Biggest challenges facing the state

The biggest challenges, Byers said, mostly have to do with outside forces. Those include federal government policies and the world economy. 

Potential opportunities 

Beyond executing the Partnership’s goals, Byers sees all the projects going on in the area as opportunities for the region – projects such as renovating Walnut Street downtown and the convention hotel. Those are coupled with “quality of life” investments that are continuing to come to fruition, such as the Greater Des Moines Botanical Garden renovation and NASCAR’s purchase of Iowa Speedway in Newton. Byers also sees an opportunity to further market the region to businesses that might potentially move or expand to the area.

One thing businesses should know about the Iowa economy

“The Greater Des Moines economy is more globally connected than most people realize, and getting more so every day,” Byers said.Iowa



Teresa Wahlert, director
Workforce Development

Top goals and initiatives 

Home Base Iowa is also one of the key initiatives of Iowa Workforce Development (IWD), Wahlert said, as is the Skilled Iowa Initiative, which aims to teach potential employees skills that employers need. One push for Skilled Iowa this year will be assisting schools in finding opportunities to train students.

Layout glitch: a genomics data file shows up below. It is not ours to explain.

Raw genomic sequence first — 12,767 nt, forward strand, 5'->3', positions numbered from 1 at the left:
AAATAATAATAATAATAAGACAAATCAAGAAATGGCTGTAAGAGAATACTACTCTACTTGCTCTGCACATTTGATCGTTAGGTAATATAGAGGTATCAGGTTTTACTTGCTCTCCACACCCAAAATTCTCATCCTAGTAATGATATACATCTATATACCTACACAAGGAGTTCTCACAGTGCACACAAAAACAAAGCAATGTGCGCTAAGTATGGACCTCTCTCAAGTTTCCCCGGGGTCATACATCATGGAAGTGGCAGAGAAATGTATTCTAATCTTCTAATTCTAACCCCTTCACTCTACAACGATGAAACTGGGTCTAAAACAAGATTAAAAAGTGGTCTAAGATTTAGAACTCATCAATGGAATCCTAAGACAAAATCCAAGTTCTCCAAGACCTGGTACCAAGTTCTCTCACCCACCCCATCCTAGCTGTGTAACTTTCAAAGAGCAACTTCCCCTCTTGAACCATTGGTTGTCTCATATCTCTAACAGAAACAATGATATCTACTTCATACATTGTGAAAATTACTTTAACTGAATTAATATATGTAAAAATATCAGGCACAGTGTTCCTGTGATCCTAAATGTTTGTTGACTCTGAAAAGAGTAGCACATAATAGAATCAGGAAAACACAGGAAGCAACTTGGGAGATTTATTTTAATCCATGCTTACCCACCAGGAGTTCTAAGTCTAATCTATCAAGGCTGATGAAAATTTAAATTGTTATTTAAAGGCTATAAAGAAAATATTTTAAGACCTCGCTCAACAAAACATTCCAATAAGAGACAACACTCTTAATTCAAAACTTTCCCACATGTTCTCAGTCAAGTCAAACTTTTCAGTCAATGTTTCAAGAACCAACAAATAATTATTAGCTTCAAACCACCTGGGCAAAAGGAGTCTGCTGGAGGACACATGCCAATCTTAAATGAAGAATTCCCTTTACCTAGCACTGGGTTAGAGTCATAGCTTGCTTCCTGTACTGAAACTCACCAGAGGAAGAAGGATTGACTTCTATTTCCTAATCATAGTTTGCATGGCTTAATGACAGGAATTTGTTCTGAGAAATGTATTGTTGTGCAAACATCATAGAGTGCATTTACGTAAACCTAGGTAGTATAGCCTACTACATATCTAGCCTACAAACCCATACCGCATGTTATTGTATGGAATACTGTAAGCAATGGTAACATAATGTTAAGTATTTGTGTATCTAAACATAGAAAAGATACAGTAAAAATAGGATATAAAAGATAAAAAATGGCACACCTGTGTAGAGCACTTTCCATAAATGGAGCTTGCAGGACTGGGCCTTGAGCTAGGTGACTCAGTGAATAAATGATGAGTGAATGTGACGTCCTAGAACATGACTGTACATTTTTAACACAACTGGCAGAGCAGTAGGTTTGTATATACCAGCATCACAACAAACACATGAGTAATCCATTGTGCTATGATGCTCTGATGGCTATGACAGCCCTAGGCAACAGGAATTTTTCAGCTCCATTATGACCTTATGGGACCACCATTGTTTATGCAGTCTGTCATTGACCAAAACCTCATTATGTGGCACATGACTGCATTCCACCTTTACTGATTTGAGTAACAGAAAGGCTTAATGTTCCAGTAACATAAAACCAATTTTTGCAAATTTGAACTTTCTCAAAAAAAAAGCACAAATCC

Wahlert said that IWD will continue its focus on STEM (science, technology, engineering and mathematics) strategies. 

Biggest challenges facing IWD

About 80 percent of IWD’s budget comes from the federal government, meaning that the agency is often at the mercy of money decisions it can’t control. Last year, the federal sequestration forced IWD to quickly adjust how it was spending money. 
Biggest challenge facing the state